The lending and real estate markets are constantly changing and lately a bit of a bumpy ride. As an ongoing commitment to you as a past client, I want to keep you informed and share what’s going on in these markets.
Lending Rates and what’s happening?
You may have noticed that interest rates have been quite volatile lately. Despite some slowdown in inflation this year, it continues to be a concern. The recent Silicon Valley bank failure caused some initial panic, but the quick action taken by the Federal Reserve has brought some short-term stability to Wall Street and rising interest rates. While this situation is still unfolding, some experts predict the Fed may delay raising interest rates at their upcoming March 21st meeting.
As of now, the 30-year fixed rate is holding steady at around 6.5%. As we head into Spring, I anticipate interest rates will stabilize between 6% and 6.5%. There are still predictions that by the middle of 2024, interest rates may come back down to the mid to high 4% range.
If you have any additional questions about current and future rate changes, please don’t hesitate to contact me directly.
Sacramento Area real estate and what’s happening?
Real estate and home lending go hand-in-hand. Over the years, I have made some great trusted partnerships with quality local Realtors, like Kris Vogt at The Vogt Real Estate Group. We have worked together on many transactions over the years.
Here’s what Kris had to say about the current real estate market in the Greater Sacramento area…
“After seeing a pullback in prices through last fall, we have seen a leveling off in prices. The exception to that seems to be homes priced below $500k and homes with large lots and pools. These segments are in high demand. Inventory levels continue to remain very low and have dropped since the first of the year. It is our belief that inventory will continue to be low and put some level of support in housing prices.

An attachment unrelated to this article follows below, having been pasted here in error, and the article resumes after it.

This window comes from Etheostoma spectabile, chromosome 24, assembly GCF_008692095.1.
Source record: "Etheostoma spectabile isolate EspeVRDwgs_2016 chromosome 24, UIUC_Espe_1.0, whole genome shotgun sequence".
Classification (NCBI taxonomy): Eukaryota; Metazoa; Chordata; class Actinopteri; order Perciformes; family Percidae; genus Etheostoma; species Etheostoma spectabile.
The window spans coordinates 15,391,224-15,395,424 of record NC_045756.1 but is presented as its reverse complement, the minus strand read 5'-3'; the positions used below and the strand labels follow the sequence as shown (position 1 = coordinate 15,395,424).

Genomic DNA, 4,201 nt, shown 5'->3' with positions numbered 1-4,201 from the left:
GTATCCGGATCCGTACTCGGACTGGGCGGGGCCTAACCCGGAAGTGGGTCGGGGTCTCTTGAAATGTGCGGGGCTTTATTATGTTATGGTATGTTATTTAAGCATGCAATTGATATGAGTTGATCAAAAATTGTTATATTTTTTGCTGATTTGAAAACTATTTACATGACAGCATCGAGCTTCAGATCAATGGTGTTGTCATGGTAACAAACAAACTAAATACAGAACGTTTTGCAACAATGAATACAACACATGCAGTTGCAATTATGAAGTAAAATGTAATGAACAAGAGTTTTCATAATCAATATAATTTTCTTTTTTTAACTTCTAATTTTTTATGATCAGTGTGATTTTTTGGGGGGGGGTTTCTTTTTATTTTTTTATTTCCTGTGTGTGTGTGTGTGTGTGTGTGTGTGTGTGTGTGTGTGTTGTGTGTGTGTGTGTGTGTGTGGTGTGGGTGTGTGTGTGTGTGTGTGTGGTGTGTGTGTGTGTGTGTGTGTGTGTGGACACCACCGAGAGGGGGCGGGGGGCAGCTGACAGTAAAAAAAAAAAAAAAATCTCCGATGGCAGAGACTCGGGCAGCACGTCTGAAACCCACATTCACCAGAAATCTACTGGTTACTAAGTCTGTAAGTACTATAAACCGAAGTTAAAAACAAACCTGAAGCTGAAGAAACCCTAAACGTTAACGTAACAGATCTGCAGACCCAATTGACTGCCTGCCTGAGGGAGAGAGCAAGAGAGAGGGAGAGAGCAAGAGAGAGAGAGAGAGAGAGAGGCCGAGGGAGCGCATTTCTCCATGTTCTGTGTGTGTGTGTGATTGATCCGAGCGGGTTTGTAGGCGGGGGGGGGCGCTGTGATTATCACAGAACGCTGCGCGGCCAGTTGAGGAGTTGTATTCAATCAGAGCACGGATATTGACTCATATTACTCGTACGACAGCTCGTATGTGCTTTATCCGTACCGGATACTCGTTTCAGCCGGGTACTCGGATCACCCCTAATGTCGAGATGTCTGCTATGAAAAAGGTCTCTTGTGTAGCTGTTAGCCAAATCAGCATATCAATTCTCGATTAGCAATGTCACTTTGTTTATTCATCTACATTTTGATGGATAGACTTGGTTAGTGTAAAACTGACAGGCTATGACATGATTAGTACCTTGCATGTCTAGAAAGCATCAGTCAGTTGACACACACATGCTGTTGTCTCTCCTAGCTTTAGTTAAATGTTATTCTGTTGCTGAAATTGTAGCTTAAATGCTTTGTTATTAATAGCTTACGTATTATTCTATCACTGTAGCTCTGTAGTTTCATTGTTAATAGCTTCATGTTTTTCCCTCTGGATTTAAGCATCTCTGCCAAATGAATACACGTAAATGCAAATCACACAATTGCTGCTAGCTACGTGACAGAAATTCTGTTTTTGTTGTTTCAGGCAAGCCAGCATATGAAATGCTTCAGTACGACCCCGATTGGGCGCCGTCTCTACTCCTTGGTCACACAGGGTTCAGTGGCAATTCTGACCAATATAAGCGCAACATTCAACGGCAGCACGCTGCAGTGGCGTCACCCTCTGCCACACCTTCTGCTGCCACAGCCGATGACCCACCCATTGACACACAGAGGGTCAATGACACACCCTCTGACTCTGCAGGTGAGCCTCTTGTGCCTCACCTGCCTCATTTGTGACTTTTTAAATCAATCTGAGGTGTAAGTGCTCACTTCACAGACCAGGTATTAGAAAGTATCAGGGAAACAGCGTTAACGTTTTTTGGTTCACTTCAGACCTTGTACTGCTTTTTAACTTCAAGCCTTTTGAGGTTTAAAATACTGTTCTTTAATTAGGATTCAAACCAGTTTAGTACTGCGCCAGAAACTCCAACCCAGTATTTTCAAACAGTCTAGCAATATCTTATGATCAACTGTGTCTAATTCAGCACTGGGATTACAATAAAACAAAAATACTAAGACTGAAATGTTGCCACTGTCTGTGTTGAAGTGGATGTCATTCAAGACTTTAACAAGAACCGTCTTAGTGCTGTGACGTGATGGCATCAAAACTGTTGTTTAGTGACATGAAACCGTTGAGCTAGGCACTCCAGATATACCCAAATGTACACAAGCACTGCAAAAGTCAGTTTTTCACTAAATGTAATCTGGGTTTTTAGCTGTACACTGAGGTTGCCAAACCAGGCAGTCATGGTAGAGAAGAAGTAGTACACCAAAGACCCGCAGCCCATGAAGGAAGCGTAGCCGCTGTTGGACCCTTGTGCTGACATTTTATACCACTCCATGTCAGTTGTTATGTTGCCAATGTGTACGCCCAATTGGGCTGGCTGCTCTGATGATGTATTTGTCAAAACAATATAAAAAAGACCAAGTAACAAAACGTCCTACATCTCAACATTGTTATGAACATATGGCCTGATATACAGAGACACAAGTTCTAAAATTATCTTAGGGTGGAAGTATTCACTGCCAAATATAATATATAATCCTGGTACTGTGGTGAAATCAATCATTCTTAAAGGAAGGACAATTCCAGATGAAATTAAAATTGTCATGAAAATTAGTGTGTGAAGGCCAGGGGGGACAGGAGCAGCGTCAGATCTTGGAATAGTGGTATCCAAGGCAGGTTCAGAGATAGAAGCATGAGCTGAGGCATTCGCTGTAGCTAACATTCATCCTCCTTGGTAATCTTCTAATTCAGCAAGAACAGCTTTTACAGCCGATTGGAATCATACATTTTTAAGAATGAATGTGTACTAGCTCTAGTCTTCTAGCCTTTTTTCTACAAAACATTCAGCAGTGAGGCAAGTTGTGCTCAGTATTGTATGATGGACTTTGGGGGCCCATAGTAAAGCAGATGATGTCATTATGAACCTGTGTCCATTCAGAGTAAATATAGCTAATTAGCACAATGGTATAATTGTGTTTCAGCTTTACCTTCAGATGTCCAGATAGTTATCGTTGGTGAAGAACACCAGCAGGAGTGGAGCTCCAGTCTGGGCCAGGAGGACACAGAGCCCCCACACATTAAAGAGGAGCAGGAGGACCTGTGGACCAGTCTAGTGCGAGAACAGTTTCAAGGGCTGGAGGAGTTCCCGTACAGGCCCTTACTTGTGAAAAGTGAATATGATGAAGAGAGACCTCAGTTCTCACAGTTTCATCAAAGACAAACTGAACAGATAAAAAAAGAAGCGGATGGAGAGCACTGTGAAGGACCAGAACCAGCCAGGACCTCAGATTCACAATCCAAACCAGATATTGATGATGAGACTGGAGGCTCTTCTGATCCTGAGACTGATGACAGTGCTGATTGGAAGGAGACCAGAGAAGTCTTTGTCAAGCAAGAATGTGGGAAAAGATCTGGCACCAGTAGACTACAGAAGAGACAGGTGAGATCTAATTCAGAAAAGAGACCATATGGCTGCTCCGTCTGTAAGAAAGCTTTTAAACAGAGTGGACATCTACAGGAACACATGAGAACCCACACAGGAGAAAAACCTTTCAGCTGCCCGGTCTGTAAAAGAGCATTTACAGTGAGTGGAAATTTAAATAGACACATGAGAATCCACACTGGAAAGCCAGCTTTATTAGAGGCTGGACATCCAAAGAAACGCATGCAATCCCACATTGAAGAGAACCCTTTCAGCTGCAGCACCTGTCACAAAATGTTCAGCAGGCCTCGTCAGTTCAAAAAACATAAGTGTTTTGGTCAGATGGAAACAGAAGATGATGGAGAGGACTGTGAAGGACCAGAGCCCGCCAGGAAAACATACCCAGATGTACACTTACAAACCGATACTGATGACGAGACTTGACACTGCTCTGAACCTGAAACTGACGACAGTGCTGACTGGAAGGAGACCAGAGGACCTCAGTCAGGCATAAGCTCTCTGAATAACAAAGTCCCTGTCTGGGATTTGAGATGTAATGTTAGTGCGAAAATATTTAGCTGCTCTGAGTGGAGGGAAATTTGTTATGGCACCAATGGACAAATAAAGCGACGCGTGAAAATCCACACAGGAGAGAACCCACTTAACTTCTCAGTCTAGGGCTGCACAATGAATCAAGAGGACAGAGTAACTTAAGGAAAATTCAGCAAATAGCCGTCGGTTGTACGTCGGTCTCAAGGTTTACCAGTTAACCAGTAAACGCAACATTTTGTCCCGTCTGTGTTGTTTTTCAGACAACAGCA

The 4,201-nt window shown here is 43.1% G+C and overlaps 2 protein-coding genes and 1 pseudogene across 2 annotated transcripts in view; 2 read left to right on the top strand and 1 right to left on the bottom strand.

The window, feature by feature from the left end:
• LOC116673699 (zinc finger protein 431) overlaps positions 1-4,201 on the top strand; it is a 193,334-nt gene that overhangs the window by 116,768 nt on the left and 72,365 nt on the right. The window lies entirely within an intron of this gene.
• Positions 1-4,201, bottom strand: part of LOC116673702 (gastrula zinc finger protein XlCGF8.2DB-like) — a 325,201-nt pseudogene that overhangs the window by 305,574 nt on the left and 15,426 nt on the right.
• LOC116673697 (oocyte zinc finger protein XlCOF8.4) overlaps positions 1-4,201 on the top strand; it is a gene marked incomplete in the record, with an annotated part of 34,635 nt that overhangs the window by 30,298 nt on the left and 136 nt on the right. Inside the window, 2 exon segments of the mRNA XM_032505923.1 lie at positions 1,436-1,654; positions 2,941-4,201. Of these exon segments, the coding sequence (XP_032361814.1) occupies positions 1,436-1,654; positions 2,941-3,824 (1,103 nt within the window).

The best advice we can give buyers, particularly first-time buyers, is to start the process earlier than you think you are ready. That way you can put together a well-thought-out path to purchase and take advantage of opportunities in the market as they arise.”
-Kris Vogt, The Vogt Real Estate Group
Down Payments: The good, the bad, and big decisions
How much of a down payment is required?
The typical down payment percentage required when buying a home varies depending on the type of loan and the lender’s requirements. However, a common range is between 3% to 20% of the purchase price. FHA loans, for example, require a minimum down payment of 3.5%, while conventional loans typically require at least 5% down. VA and USDA loans allow for no down payment, but eligibility requirements apply.
It’s important to note that the size of the down payment can affect the interest rate and overall cost of the loan. A larger down payment can lead to a lower interest rate and may save the homebuyer money in the long run. However, a smaller down payment may be more feasible for some homebuyers, especially first-time buyers.
An experienced lender can help you carefully consider your financial situation and options when deciding on the amount of your down payment.
What are acceptable down payment sources?
When you’re purchasing a home, it’s important to have a solid plan in place for your down payment. A variety of sources are considered acceptable for down payments, including your personal savings, investments, gift funds from family members, or even the proceeds from the sale of a previous home.
- Personal savings: This is the most common source of down payment. Your clients can use their own savings to make a down payment on a home.
- RRSP withdrawal: If potential home buyers have money in their Registered Retirement Savings Plan (RRSP), they can withdraw up to $35,000 tax-free under the Home Buyers’ Plan (HBP) to use towards a down payment.